BREAKING — Plastic-Eating Fungi Discovered
A strain of fungi researchers found in a rubbish heap can break down plastic as it grows.
Scientists from the Kunming Institute of Botany (KIB), Chinese Academy of Sciences have recently identified a fungus which could help deal with the problem of plastic waste by using enzymes to rapidly break down plastic materials. Their findings have been published in Environmental Pollution.
Plastic is used in the manufacture of an astonishing variety of materials: from the phone or computer on which you’re reading this article, to the car, bus or bike you use to get around, and even in many clothes.
However, the tremendous increase in the production and use of various manmade plastics has become a huge threat to the environment: plastic waste can choke waterways and soils, release harmful chemicals, and even poses a threat to animals which can mistake plastic debris for food.
Plastic polymers take many years to decompose, as due to their xenobiotic nature—meaning that they did not exist before their synthesis by humans—they are not easily broken down by the bacteria, fungi and small creatures that feed on other waste matter. Even when they do somewhat degrade, tiny particles of plastic may persist in the environment, with unknown consequences for human and environmental health.
However, the KIB team believe they may have found an unexpected solution to our growing plastic problem in the form of a humble soil fungus.
“We knew that one way to do this would be to look to solutions which already existed in nature, but finding microorganisms which can do the job isn’t easy,” the authors said.
In the end, the research team found their plastic-eating fungus living in an appropriate venue—a rubbish tip in Islamabad, Pakistan.
Watched by crows and vultures, the researchers took samples of soil and various pieces of rubbish in hopes of finding an organism which could feed on plastic waste in the same way that other fungi feed on dead plant or animal material.
Aspergillus tubingensis is a fungus which ordinarily lives in the soil. In laboratory trials, the researchers found that it also grows on the surface of plastics. It secretes enzymes onto the surface of the plastic, and these break the chemical bonds between the plastic molecules, or polymers.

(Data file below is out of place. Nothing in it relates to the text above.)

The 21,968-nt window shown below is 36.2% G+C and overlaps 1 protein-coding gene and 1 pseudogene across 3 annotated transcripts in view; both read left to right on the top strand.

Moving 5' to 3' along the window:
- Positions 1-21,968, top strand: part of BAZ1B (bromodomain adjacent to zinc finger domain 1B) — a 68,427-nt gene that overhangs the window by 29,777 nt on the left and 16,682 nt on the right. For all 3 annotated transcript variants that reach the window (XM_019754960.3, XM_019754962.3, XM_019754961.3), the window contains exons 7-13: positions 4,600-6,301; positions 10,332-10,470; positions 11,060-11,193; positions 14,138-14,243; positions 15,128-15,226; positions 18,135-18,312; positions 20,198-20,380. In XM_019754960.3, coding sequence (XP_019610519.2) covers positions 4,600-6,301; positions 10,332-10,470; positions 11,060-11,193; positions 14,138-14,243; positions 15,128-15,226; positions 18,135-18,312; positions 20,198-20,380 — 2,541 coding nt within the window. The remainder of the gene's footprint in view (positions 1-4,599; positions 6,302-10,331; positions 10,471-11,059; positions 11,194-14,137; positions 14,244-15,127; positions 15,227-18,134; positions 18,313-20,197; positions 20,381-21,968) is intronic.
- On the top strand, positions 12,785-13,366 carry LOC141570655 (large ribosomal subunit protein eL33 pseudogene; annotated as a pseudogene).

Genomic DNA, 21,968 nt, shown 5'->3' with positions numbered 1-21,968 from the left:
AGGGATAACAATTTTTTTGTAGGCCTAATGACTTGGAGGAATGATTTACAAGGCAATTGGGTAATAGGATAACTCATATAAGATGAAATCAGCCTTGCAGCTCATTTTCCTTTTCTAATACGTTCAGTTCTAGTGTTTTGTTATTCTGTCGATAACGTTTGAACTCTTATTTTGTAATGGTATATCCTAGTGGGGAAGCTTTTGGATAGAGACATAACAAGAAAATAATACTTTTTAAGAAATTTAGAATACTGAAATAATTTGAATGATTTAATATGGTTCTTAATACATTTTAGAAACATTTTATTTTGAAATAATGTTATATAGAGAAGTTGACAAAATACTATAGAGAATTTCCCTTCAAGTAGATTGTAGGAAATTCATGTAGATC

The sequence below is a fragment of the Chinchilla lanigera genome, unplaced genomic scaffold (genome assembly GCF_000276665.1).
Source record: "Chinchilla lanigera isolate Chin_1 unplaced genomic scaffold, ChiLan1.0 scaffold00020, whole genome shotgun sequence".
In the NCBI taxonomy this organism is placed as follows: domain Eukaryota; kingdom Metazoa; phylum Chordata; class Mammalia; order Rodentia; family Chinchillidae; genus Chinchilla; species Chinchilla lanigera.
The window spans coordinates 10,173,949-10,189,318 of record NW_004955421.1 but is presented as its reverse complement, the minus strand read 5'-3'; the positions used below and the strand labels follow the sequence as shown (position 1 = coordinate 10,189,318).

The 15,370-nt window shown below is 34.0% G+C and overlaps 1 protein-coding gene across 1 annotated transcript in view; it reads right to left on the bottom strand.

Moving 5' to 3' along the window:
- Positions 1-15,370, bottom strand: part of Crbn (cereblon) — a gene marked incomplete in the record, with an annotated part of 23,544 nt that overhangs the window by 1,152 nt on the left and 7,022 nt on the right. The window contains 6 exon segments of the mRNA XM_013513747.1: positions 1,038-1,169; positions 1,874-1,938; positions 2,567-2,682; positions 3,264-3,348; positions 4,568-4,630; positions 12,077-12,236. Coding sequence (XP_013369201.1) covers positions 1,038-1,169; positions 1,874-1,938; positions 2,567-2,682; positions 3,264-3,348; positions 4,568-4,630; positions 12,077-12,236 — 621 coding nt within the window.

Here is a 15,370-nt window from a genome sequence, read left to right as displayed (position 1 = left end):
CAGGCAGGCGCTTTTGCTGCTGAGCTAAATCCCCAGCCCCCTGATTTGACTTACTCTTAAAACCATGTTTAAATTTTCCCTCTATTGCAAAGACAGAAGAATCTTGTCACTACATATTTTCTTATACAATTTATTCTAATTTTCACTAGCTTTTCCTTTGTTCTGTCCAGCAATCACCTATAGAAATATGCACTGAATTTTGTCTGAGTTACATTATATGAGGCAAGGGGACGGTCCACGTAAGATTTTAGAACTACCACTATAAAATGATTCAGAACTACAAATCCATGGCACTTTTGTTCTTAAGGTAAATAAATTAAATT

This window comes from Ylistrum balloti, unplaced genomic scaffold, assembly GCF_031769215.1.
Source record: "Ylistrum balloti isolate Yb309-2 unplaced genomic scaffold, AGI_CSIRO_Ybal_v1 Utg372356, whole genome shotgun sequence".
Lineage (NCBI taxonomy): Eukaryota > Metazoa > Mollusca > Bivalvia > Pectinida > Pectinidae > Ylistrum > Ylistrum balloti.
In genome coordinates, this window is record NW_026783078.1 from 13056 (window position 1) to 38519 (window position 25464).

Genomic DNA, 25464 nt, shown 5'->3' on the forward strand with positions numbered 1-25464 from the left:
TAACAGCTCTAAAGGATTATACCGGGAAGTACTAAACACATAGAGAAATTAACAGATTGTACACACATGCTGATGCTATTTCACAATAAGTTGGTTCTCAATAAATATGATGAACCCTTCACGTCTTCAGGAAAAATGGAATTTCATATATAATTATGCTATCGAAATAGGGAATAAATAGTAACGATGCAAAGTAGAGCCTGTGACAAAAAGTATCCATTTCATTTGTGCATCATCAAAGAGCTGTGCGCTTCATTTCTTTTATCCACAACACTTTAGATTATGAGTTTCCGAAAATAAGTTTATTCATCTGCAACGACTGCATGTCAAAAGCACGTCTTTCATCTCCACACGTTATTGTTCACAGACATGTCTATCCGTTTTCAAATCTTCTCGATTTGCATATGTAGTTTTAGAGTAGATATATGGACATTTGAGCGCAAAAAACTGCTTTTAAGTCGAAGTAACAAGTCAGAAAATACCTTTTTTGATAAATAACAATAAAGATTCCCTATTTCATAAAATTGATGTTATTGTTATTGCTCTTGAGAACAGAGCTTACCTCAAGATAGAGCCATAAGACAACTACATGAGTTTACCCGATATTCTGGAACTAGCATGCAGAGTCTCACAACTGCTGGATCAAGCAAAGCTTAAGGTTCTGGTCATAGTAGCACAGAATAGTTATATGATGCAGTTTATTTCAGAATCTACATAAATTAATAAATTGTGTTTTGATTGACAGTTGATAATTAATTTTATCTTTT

Using advanced microscopy and spectroscopy techniques, the team found that the fungus also uses the physical strength of its mycelia—the network of root-like filaments grown by fungi—to help break apart the polymers. Plastics which persist in the environment for years can be broken down by A. tubingensis in a matter of weeks, the scientists say.
The fungus’ performance is affected by a number of environmental factors including pH, temperature and the type of culture medium used.
“Our team’s next goal is to determine the ideal conditions for fungal growth and plastic degradation,” said study author Afsar Khan, an assistant professor at the COMSATS Institute of Information Technology in Pakistan.
This could pave the way for large-scale use of the fungus in waste treatment plants or soils already contaminated by plastic waste. The discovery of A. tubingensis’ appetite for plastic joins the growing field of ‘mycoremediation,’ which investigates the use of fungi in removing or degrading waste products including plastic, oil and heavy metals. Mycologists estimate that only a small proportion of all fungi species have yet been described, which means that vast numbers of potentially useful species are still to be found. However, the destruction of habitats such as natural forests means that many fungi species are likely being lost before they can be identified, let alone tested for possible uses. If this continues, we may come to rely more and more on those species we can find in man-made environments—and more scientists may find themselves doing fieldwork in rubbish tips rather than rainforests.
Mycologists estimate that only a small proportion of all fungi species have yet been described, which means that vast numbers of potentially useful species are still to be found. However, the destruction of habitats such as natural forests means that many fungi species are likely being lost before they can be identified, let alone tested for possible uses.
If this continues, we may come to rely more and more on those species we can find in man-made environments—and more scientists may find themselves doing fieldwork in rubbish tips rather than rainforests.
The article can be found at: Khan et al. (2017) Biodegradation of Polyester Polyurethane by Aspergillus tubingensis.
Source: Chinese Academy of Sciences;
Article Source: Asian Scientists Magazine